Recently, I was taking in some content by an expert in psychology and money, Brad Klontz. He studies how people make money decisions and the emotional barriers that exist to making good decisions.
One of his tips to help people spend less money was to put a note in your cell phone that would have the following questions:
Do I really need this?
Do I have room for this?
What if I wait to buy this?
How will I feel tomorrow if I buy this?
He suggested every time you are about to make a purchase you take your phone out, look at and answer each question before you buy the item. If you still think you need/want to buy it, then buy it tomorrow instead of today.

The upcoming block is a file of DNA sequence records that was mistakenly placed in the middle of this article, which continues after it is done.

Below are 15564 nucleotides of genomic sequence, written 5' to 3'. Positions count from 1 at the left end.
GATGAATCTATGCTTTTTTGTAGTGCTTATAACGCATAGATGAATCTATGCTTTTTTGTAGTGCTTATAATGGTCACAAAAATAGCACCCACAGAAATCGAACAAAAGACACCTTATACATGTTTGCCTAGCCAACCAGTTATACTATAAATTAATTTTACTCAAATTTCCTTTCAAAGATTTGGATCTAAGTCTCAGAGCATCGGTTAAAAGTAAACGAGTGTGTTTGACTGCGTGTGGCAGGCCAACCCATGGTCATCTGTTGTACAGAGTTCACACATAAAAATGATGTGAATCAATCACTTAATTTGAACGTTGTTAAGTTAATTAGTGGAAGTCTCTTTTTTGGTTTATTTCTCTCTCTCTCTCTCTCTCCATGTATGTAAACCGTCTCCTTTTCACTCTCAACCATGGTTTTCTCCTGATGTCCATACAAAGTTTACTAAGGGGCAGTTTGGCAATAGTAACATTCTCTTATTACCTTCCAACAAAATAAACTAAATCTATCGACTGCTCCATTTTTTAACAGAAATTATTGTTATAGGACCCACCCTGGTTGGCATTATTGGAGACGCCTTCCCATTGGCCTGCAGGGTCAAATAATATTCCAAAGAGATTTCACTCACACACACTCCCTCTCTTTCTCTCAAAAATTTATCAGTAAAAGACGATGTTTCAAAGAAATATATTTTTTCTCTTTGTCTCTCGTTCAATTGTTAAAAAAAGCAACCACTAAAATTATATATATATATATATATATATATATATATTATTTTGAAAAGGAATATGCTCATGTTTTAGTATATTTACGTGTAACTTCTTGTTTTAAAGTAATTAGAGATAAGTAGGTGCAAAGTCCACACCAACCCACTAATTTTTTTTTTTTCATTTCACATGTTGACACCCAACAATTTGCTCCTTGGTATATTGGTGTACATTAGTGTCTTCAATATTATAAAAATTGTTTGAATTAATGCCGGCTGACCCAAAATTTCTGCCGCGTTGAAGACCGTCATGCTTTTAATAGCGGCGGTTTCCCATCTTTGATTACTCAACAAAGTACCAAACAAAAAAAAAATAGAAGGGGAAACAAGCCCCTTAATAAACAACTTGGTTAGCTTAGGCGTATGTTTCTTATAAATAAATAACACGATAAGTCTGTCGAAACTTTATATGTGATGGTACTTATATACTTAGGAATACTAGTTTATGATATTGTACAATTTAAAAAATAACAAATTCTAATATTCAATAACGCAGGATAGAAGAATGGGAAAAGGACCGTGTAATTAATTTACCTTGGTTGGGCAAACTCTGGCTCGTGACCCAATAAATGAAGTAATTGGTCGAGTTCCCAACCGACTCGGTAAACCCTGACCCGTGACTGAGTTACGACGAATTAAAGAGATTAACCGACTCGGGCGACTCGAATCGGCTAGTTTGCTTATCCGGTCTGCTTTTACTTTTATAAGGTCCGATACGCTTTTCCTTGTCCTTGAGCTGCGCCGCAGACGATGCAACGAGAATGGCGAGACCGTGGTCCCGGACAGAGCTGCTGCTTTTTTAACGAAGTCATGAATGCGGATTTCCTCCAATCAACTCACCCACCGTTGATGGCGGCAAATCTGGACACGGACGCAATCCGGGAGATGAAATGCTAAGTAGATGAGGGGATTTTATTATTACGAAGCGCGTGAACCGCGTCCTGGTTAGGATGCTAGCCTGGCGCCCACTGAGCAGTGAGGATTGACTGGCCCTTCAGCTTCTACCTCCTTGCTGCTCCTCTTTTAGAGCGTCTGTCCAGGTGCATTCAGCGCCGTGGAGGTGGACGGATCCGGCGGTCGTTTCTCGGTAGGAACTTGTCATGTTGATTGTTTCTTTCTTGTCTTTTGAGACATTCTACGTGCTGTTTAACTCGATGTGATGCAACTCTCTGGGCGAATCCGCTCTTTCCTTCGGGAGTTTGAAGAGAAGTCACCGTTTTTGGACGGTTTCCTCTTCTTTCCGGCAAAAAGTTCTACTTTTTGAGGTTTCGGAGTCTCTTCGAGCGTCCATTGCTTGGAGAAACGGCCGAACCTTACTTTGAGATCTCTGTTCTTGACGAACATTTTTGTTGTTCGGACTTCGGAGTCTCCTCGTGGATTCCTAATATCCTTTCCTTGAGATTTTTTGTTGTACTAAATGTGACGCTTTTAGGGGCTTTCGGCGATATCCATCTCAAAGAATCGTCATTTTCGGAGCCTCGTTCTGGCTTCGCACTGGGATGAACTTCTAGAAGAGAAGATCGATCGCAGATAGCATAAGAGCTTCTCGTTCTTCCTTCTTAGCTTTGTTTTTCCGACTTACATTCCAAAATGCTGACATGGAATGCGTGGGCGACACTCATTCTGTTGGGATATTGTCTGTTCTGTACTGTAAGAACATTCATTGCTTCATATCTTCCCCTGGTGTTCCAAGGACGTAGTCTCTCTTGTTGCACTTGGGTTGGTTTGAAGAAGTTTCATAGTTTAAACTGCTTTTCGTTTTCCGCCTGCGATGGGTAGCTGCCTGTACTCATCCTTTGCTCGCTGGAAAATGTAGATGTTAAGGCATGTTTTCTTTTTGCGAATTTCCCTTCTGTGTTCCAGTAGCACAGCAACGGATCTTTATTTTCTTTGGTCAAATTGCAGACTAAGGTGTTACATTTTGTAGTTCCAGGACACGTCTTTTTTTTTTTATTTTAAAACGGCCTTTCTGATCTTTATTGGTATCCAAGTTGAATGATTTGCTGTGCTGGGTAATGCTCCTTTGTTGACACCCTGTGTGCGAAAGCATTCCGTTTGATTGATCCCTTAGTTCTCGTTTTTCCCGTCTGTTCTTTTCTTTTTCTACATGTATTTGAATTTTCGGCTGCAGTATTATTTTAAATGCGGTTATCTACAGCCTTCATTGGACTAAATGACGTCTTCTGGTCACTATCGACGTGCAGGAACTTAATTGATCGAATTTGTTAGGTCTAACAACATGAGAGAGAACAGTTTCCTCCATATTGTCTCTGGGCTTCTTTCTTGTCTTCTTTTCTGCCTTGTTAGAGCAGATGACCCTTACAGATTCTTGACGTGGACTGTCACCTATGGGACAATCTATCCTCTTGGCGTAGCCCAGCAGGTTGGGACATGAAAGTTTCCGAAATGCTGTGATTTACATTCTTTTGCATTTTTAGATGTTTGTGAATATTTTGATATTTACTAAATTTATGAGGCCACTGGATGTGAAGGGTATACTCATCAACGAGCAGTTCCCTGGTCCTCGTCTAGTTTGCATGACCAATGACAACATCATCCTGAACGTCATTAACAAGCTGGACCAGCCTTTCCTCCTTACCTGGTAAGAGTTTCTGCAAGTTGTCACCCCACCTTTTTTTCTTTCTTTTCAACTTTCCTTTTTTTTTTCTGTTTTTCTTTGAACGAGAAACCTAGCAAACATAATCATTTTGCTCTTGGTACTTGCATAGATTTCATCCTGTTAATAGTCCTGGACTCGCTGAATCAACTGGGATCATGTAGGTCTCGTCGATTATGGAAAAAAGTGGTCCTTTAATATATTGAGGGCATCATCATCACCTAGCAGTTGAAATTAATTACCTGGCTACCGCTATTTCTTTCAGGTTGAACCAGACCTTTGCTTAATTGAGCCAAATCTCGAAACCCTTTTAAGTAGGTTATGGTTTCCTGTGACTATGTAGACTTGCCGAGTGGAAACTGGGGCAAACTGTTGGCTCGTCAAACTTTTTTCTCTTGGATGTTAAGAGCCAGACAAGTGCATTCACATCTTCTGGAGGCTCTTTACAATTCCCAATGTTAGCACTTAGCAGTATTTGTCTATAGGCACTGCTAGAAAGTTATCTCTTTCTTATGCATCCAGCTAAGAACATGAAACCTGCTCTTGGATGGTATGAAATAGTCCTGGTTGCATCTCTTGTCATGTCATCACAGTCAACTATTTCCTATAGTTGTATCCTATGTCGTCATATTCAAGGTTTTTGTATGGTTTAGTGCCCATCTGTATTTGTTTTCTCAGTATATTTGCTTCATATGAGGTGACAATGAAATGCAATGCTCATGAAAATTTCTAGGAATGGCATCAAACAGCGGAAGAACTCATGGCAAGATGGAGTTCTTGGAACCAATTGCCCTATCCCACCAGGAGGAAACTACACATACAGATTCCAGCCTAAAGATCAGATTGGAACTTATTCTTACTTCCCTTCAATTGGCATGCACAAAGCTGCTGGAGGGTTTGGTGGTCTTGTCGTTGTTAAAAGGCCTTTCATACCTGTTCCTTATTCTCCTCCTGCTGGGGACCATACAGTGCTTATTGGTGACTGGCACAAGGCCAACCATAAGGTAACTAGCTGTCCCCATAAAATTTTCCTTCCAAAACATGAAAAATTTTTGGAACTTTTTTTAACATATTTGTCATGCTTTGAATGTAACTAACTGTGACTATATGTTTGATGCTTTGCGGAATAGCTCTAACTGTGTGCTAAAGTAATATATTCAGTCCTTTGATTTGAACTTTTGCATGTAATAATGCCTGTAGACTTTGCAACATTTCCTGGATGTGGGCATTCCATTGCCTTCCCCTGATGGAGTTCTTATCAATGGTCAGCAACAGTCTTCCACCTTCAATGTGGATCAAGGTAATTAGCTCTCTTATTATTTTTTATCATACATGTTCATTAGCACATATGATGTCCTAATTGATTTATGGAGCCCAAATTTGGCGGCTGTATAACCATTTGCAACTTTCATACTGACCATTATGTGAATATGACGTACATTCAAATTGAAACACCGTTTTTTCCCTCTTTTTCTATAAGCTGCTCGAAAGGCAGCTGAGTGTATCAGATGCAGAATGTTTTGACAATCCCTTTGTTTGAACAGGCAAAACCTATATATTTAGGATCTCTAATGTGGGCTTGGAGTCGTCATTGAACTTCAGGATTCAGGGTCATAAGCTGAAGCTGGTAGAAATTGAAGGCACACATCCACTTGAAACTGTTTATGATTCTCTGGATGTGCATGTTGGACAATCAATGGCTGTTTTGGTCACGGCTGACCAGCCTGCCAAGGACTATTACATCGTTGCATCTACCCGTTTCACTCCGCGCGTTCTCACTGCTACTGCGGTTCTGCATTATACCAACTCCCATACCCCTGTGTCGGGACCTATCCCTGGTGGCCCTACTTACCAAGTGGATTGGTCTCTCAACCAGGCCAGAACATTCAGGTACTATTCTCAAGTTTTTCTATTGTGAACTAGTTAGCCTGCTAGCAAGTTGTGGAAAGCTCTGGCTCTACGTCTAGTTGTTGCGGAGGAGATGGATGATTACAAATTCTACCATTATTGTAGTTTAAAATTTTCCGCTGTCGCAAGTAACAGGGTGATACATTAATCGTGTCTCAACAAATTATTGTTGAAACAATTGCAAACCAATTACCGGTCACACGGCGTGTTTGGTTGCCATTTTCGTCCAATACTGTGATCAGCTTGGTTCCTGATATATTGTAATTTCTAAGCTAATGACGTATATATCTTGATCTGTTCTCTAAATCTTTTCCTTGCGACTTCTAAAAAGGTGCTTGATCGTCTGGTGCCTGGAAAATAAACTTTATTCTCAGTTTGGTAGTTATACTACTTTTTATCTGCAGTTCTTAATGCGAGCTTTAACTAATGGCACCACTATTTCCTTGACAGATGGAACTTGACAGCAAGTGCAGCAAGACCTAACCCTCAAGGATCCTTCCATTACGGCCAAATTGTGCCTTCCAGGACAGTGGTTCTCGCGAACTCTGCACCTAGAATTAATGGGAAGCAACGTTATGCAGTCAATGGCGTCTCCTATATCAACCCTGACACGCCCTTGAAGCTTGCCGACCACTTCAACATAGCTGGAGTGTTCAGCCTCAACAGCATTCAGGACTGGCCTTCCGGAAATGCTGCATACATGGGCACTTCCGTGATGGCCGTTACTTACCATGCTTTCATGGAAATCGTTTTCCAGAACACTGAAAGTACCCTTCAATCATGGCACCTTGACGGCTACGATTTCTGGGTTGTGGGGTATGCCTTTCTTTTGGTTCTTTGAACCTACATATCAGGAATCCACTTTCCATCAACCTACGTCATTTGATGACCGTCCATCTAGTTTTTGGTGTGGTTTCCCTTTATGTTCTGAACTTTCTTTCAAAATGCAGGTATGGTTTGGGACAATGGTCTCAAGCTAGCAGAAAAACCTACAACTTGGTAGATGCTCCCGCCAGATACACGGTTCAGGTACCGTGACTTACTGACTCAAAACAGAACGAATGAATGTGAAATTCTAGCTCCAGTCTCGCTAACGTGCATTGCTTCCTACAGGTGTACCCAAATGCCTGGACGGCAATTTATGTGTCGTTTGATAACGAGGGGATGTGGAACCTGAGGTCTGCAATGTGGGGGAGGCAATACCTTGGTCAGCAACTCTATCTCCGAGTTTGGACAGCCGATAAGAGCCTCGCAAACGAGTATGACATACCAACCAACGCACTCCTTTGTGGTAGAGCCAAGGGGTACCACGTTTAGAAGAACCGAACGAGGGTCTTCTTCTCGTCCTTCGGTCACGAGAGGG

We all know people who have major difficulties spending too much. This might even be you! As I discuss money with people one of the most common things people say to me is how they struggle with shopping and/or over spending.
Trying to use willpower sometimes isn’t enough. Our emotions get in the way.
Having spending rules and systems can keep these emotions in check.
This is why I have been a long advocate for the 24-hour rule for large purchases. If it is a good buy, it will be a good buy tomorrow. If it is not a good buy, you give your rational part of the brain time to think instead of just letting your emotional part of the brain be in complete control in the moment.
This additional action of answering these questions forces your rational brain to get involved in the decision. It might be just what you need to avoid making a spending mistake you will regret.
Our emotions get involved in our financial decisions all of the time. In many ways we are hardwired to do things wrong. Having rules or a systematic way of making choices can help improve our chances of keeping us on the financial track we want to be on.